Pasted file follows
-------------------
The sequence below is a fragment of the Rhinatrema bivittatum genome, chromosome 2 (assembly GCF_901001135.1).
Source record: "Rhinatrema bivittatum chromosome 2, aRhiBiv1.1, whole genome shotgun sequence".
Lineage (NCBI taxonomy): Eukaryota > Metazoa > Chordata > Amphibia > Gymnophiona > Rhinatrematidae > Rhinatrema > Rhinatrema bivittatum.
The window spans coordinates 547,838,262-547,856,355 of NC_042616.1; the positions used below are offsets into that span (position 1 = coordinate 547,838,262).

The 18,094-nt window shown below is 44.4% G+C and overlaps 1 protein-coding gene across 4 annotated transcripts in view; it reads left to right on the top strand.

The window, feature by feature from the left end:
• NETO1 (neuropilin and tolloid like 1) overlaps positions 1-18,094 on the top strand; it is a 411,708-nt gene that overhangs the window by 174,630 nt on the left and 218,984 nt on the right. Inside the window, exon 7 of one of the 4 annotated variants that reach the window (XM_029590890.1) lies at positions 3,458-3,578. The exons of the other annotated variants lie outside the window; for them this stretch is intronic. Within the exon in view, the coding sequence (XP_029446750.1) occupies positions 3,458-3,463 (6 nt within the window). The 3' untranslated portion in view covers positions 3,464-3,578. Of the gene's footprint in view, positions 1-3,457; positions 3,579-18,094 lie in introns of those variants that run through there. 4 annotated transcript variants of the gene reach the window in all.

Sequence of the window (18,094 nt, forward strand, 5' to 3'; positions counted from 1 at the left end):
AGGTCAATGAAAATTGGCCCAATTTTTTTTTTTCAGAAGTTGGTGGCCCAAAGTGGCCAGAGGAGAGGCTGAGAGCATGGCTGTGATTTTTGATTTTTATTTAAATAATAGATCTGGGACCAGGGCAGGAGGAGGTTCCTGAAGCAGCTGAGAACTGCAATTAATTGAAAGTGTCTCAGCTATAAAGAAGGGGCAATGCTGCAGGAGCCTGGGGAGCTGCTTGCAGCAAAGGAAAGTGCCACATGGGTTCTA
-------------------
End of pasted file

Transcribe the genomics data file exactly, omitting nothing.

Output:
The sequence below is a fragment of the Rhinatrema bivittatum genome, chromosome 2 (assembly GCF_901001135.1).
Source record: "Rhinatrema bivittatum chromosome 2, aRhiBiv1.1, whole genome shotgun sequence".
Lineage (NCBI taxonomy): Eukaryota > Metazoa > Chordata > Amphibia > Gymnophiona > Rhinatrematidae > Rhinatrema > Rhinatrema bivittatum.
The window spans coordinates 547,838,262-547,856,355 of NC_042616.1; the positions used below are offsets into that span (position 1 = coordinate 547,838,262).

The 18,094-nt window shown below is 44.4% G+C and overlaps 1 protein-coding gene across 4 annotated transcripts in view; it reads left to right on the top strand.

The window, feature by feature from the left end:
• NETO1 (neuropilin and tolloid like 1) overlaps positions 1-18,094 on the top strand; it is a 411,708-nt gene that overhangs the window by 174,630 nt on the left and 218,984 nt on the right. Inside the window, exon 7 of one of the 4 annotated variants that reach the window (XM_029590890.1) lies at positions 3,458-3,578. The exons of the other annotated variants lie outside the window; for them this stretch is intronic. Within the exon in view, the coding sequence (XP_029446750.1) occupies positions 3,458-3,463 (6 nt within the window). The 3' untranslated portion in view covers positions 3,464-3,578. Of the gene's footprint in view, positions 1-3,457; positions 3,579-18,094 lie in introns of those variants that run through there. 4 annotated transcript variants of the gene reach the window in all.

Sequence of the window (18,094 nt, forward strand, 5' to 3'; positions counted from 1 at the left end):
AGGTCAATGAAAATTGGCCCAATTTTTTTTTTTCAGAAGTTGGTGGCCCAAAGTGGCCAGAGGAGAGGCTGAGAGCATGGCTGTGATTTTTGATTTTTATTTAAATAATAGATCTGGGACCAGGGCAGGAGGAGGTTCCTGAAGCAGCTGAGAACTGCAATTAATTGAAAGTGTCTCAGCTATAAAGAAGGGGCAATGCTGCAGGAGCCTGGGGAGCTGCTTGCAGCAAAGGAAAGTGCCACATGGGTTCTA